Poll: What’s the best way to invest in real estate?

What's the best way to invest in real estate?

  • local rentals (49%, 34 Votes)
  • remote rentals (6%, 4 Votes)
  • fix-and-flip (6%, 4 Votes)
  • buying stock in REITs (16%, 11 Votes)
  • other... (3%, 2 Votes)
  • Investing in real estate is a bad idea, never do it. (20%, 14 Votes)

Total Voters: 69

This poll was active 03.02.2014 through 03.08.2014

  

About The Tim

Tim Ellis is the founder of Seattle Bubble. His background in engineering and computer / internet technology, a fondness of data-based analysis of problems, and an addiction to spreadsheets all influence his perspective on the Seattle-area real estate market.

15 comments:

  1. 1
    boater says:

    I’m surprised buying your own home isn’t listed. You may not agree its the best but it does have things to like about it.

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  2. 2
    The Tim says:

    RE: boater @ 1 – I agree, there is a lot to like about buying a home to live in… but it’s not an investment.

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  3. 3

    RE: The Tim @ 2 – I would agree that investment type returns shouldn’t be the primary reason for buying a house (unless maybe you’re paying cash), but I don’t see how buying a house is not an investment. It is an asset, you are pumping money into it, and hopefully it will have value when you sell it. If you pay off a house in 15 years, didn’t you invest in that house?

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  4. 4

    RE: The Tim @ 2

    Real Estate Purchases

    Don’t put burgers on the table….investments like CASH do.

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  5. 5
    Chris says:

    From Dictionary.com, an investment is something “invested in” and “invested” is:

    1. to put (money) to use, by purchase or expenditure, in something offering potential profitable returns, as interest, income, or appreciation in value.

    That’s a pretty broad definition. In my opinion a house is an investment as a homeowner because it delivers potentially profitable returns in the form of shelter and long-term appreciation.

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  6. 6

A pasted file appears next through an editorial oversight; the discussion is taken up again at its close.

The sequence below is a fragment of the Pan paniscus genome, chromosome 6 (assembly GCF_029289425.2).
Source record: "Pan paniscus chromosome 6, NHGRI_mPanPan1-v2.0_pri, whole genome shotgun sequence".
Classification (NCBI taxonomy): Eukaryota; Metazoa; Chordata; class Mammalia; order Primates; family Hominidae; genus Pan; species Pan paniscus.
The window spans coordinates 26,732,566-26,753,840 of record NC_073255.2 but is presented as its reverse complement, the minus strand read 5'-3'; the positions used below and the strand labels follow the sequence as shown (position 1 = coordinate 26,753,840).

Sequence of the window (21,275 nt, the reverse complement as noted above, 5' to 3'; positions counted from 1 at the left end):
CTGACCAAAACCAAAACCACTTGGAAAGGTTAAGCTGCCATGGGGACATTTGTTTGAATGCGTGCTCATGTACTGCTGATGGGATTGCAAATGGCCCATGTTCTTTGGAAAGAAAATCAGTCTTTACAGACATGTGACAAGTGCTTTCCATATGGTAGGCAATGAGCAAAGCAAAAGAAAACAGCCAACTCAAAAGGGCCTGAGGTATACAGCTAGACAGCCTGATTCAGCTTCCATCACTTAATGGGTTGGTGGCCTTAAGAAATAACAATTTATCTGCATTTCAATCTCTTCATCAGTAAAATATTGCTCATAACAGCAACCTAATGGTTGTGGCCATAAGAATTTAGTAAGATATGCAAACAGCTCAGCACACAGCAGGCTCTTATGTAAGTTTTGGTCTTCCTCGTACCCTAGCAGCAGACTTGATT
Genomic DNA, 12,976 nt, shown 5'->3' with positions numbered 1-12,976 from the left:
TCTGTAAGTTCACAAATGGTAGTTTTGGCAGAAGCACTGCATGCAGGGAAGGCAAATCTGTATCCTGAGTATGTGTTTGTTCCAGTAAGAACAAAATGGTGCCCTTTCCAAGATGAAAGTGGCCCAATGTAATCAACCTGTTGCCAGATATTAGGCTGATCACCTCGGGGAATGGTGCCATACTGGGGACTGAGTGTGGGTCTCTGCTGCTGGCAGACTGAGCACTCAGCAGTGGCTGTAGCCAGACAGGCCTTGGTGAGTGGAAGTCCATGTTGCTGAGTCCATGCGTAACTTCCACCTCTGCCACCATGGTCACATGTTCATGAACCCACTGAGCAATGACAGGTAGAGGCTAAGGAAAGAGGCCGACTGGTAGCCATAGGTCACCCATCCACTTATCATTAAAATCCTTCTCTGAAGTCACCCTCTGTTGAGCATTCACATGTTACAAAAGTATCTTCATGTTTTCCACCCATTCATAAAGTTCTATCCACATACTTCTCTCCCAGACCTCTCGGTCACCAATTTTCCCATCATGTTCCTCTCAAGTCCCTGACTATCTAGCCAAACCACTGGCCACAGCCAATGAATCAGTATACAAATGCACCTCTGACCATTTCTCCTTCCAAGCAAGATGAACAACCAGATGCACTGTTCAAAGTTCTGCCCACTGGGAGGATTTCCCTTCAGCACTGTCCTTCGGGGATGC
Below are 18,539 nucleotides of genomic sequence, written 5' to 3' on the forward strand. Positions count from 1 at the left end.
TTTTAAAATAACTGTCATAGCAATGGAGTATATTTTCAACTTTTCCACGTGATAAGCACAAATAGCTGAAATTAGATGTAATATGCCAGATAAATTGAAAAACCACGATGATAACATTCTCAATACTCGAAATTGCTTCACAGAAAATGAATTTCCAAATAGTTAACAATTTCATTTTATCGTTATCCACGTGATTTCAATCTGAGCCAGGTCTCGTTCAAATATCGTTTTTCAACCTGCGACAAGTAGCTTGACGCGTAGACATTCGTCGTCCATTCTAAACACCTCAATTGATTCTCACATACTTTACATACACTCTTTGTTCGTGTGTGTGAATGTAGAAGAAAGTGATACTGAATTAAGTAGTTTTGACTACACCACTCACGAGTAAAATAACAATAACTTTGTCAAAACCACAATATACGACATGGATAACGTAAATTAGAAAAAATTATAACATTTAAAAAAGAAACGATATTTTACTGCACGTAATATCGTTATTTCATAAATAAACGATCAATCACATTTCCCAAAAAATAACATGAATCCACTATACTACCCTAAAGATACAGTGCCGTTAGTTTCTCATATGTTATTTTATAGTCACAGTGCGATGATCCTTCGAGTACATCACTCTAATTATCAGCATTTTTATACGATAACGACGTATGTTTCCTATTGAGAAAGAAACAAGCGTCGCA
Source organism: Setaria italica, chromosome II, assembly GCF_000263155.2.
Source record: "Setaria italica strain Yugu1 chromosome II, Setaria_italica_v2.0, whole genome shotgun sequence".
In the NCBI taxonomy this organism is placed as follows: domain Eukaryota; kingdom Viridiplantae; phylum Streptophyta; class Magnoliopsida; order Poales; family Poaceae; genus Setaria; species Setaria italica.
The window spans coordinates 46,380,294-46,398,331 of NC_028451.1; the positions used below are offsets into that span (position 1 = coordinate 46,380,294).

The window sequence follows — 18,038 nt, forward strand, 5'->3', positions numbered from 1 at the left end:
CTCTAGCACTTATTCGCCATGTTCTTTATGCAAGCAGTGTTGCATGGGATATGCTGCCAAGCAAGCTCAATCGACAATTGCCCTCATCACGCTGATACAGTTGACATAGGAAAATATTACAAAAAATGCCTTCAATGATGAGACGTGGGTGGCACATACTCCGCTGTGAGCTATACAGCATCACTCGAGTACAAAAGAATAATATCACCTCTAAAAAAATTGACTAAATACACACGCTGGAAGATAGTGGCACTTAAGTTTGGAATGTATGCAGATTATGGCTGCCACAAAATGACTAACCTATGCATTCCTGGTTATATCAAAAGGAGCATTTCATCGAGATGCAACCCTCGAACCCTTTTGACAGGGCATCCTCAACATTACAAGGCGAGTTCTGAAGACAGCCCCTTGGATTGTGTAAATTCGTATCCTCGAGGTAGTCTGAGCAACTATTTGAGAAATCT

By Kary L. Krismer @ 3:

    RE: The Tim @ 2 – I would agree that investment type returns shouldn’t be the primary reason for buying a house (unless maybe you’re paying cash), but I don’t see how buying a house is not an investment. It is an asset, you are pumping money into it, and hopefully it will have value when you sell it. If you pay off a house in 15 years, didn’t you invest in that house?

    Sorta kinda. If you have money to invest, and you’re primary objective is to gain the largest return, buying a house to live in is highly unlikely to be the most profitable. That doesn’t mean it’s not a smart thing to do.
    I was shopping for a mattress a few years ago, and the mattress salesman told me ” It’s not just a purchase, it’s an investment.” Maybe in my health, but it’s hard to sell a used mattress a few years later at a profit. Your personal residence maybe you can, but you’re subsidizing the investment for a quality of life gain, you’re willing to get a smaller return on your investment in return for good schools, or walkability, or prestige.
    So sure, it’s an investment, but it’s more like people buy houses to live in because they want to, just like they’d be buying a mattress or some cocaine.

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  7. 7
    Erik says:

    The best way to invest in real estate is to wait until you can get a good deal and then buy low only to sell high later. At that point, you hopefully have enough cashola to invest in something else to generate more money. With some good luck, you can double your money in 3 years or so and get a good deal by paying mostly cash. If you have mountains of cash, you can buy a good deal since less people have a lot of cash in hand. Find a condo with litigation against it or maybe they owe lots of hoa dues you can pay for them in return for a good purchase price. Now you can repeat the cycle. Buy low and sell high repeatedly until you get tired.